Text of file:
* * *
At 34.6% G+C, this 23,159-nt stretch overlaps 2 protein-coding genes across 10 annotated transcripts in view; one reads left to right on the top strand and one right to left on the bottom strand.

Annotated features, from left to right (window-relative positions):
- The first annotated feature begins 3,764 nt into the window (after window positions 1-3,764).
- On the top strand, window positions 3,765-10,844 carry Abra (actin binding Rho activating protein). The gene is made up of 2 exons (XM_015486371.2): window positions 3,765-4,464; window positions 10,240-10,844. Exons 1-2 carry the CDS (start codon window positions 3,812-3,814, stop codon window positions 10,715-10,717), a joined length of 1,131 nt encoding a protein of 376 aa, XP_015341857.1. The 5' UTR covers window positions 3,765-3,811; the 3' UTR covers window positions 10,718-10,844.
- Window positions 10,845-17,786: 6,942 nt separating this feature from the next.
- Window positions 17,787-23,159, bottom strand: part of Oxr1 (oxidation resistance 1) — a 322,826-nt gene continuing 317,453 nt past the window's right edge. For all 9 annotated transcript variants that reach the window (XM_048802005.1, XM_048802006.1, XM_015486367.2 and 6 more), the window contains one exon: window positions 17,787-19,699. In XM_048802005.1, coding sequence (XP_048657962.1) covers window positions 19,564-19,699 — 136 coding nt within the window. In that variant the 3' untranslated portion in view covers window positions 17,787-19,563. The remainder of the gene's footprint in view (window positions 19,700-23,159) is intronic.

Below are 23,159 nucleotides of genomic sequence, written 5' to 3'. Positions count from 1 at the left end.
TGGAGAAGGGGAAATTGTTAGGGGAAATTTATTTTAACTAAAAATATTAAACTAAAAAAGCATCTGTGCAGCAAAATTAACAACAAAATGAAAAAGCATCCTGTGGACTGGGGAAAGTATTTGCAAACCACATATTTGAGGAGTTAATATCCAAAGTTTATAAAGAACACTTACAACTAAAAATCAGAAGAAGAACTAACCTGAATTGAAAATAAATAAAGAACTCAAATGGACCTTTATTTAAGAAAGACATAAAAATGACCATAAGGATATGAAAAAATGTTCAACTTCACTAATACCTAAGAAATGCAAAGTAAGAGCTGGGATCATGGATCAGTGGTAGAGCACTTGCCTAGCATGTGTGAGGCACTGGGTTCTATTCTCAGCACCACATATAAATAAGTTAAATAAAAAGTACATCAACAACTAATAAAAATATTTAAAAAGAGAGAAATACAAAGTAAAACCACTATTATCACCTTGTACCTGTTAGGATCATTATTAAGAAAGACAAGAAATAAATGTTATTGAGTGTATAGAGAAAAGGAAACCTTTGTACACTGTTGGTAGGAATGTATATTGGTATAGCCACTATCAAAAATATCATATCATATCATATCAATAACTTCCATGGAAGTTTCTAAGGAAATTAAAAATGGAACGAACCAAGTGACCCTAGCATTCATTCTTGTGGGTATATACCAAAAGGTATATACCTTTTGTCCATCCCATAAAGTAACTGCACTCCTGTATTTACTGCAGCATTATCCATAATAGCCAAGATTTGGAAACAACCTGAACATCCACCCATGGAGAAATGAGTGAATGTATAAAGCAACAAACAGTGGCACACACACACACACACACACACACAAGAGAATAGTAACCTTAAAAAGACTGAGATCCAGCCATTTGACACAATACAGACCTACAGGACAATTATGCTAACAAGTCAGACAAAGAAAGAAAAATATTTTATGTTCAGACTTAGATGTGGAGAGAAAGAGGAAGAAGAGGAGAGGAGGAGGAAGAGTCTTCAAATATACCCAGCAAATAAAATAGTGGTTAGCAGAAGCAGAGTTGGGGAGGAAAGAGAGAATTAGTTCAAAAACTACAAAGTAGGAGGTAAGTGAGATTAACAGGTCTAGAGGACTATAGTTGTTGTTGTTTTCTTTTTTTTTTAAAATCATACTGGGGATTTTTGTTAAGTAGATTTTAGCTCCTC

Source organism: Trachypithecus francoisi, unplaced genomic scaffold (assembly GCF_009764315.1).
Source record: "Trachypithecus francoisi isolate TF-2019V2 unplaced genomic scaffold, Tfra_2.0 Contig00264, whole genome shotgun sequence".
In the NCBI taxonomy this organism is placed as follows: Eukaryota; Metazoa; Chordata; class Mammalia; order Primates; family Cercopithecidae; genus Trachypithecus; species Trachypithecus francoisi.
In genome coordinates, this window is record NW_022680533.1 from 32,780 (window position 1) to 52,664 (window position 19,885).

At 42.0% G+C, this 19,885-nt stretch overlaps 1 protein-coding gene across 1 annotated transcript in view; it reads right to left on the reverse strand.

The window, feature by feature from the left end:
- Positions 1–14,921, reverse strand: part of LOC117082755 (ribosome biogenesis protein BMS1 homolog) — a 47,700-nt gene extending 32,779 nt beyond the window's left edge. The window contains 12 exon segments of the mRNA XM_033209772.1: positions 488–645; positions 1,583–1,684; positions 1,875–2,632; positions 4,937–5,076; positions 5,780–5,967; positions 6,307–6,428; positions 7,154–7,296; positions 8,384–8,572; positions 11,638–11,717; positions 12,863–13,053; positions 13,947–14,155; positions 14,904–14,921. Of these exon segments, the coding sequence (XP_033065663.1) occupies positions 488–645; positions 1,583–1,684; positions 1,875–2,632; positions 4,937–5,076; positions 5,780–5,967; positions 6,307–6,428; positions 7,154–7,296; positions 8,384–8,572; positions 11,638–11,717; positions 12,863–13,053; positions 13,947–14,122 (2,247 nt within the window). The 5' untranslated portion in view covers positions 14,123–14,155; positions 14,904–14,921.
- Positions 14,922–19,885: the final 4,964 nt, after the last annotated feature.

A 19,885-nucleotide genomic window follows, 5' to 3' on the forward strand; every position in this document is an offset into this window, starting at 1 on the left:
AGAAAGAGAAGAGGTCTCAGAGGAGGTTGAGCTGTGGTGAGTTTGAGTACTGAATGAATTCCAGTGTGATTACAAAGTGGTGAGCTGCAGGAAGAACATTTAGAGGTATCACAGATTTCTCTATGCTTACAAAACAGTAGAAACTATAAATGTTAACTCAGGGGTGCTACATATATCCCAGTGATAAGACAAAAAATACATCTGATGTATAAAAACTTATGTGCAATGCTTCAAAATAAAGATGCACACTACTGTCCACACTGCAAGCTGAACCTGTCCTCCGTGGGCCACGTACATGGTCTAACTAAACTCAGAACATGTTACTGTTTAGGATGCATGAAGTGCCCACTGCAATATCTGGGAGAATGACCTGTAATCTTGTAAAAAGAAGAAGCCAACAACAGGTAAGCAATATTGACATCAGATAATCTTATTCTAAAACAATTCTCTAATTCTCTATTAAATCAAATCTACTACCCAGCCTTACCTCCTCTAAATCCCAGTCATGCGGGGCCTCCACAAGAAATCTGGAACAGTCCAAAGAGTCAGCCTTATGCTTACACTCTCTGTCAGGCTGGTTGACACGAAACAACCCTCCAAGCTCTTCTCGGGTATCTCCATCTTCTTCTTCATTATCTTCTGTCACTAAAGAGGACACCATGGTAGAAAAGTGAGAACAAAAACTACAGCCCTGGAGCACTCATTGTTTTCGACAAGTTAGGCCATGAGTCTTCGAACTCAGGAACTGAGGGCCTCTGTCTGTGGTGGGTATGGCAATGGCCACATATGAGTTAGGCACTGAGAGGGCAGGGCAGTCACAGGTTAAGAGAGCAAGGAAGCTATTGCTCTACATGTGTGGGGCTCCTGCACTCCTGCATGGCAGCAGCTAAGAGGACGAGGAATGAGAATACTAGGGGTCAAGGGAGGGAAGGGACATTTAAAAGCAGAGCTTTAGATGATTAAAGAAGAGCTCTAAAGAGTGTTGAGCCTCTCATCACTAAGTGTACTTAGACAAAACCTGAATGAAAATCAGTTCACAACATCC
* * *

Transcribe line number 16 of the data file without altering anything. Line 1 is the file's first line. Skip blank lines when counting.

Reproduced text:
- Positions 14,922–19,885: the final 4,964 nt, after the last annotated feature.